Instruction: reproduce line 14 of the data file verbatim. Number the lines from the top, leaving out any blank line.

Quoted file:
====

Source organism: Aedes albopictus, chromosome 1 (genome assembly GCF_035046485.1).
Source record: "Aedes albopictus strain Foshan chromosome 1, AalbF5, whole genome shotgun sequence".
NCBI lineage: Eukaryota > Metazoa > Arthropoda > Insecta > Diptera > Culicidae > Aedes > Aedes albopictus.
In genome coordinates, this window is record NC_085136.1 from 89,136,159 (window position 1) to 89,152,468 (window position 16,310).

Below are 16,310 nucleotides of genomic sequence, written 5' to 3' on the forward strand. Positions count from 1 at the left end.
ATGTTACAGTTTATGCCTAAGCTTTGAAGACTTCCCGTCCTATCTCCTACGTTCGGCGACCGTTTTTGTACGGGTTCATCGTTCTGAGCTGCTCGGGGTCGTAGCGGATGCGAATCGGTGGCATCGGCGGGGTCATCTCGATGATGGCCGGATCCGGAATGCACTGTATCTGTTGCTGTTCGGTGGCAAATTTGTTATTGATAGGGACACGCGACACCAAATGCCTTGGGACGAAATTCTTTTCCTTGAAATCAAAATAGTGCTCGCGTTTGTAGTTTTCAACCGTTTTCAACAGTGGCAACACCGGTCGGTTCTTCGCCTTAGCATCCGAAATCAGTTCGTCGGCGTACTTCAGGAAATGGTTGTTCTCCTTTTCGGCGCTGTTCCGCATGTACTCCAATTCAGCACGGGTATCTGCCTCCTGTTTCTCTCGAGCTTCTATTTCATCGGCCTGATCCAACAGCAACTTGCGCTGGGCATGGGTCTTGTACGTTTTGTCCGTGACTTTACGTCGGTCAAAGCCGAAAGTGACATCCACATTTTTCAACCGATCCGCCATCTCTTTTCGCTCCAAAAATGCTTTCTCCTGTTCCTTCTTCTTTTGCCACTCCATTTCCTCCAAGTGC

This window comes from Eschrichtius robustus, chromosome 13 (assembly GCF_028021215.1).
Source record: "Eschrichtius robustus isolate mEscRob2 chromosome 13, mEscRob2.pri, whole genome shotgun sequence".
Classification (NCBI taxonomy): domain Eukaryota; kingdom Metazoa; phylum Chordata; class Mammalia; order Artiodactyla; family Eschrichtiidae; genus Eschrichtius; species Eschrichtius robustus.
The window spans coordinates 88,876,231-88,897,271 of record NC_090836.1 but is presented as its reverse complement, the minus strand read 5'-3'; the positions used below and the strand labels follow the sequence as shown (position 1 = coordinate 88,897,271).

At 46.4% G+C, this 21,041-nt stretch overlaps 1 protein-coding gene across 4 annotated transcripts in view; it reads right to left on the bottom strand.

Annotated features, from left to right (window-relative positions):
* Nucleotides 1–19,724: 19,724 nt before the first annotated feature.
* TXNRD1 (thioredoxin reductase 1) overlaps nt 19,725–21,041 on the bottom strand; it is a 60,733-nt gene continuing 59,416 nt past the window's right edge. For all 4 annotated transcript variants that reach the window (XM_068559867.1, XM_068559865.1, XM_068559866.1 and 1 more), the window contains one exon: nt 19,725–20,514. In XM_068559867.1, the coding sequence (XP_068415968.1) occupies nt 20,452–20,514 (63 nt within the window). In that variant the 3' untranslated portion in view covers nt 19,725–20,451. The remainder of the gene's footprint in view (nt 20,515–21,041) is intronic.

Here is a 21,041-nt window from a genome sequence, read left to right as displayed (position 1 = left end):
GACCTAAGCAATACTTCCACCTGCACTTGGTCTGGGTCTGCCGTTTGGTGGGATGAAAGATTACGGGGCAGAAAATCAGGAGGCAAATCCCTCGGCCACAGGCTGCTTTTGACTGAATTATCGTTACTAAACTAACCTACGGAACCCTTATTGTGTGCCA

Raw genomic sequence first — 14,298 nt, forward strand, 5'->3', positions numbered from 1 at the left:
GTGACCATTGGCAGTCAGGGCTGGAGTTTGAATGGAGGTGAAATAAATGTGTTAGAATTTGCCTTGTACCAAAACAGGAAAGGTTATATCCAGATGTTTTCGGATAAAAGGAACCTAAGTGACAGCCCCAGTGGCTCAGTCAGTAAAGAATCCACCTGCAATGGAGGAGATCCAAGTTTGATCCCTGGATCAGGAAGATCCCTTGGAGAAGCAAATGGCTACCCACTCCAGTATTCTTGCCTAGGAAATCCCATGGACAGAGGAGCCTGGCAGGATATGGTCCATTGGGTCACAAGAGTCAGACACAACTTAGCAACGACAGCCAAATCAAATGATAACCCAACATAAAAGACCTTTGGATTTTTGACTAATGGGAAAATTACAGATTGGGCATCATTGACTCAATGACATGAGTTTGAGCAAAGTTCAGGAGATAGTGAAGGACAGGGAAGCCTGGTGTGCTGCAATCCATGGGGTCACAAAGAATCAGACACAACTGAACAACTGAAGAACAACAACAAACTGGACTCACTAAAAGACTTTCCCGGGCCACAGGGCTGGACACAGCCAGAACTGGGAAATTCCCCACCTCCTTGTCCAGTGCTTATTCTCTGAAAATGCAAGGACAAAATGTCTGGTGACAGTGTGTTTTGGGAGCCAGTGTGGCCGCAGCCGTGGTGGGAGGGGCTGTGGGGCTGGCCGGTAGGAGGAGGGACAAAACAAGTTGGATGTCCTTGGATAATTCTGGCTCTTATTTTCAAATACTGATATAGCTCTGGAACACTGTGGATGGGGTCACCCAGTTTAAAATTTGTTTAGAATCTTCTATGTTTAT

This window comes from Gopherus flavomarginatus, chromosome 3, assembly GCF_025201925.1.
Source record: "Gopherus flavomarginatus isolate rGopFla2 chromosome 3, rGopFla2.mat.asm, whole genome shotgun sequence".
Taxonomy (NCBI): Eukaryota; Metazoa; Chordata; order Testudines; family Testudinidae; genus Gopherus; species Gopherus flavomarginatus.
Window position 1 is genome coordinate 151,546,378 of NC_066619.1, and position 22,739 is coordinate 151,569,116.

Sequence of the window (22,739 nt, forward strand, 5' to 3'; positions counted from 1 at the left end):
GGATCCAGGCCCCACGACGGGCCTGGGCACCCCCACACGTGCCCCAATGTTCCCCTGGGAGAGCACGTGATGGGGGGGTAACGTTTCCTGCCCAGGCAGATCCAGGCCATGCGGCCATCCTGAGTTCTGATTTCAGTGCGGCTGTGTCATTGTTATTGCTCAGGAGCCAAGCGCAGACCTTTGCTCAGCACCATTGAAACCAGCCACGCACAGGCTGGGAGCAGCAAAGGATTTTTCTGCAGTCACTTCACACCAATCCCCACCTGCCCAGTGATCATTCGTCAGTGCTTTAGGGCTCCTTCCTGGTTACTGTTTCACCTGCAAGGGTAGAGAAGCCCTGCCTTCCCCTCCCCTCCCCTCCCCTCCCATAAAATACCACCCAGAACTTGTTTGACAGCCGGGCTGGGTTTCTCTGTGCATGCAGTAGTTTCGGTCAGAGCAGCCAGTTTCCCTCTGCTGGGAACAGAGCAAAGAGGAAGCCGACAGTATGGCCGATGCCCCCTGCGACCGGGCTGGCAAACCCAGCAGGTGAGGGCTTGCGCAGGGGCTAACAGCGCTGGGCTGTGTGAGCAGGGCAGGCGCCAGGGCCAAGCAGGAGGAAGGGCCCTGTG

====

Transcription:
* TXNRD1 (thioredoxin reductase 1) overlaps nt 19,725–21,041 on the bottom strand; it is a 60,733-nt gene continuing 59,416 nt past the window's right edge. For all 4 annotated transcript variants that reach the window (XM_068559867.1, XM_068559865.1, XM_068559866.1 and 1 more), the window contains one exon: nt 19,725–20,514. In XM_068559867.1, the coding sequence (XP_068415968.1) occupies nt 20,452–20,514 (63 nt within the window). In that variant the 3' untranslated portion in view covers nt 19,725–20,451. The remainder of the gene's footprint in view (nt 20,515–21,041) is intronic.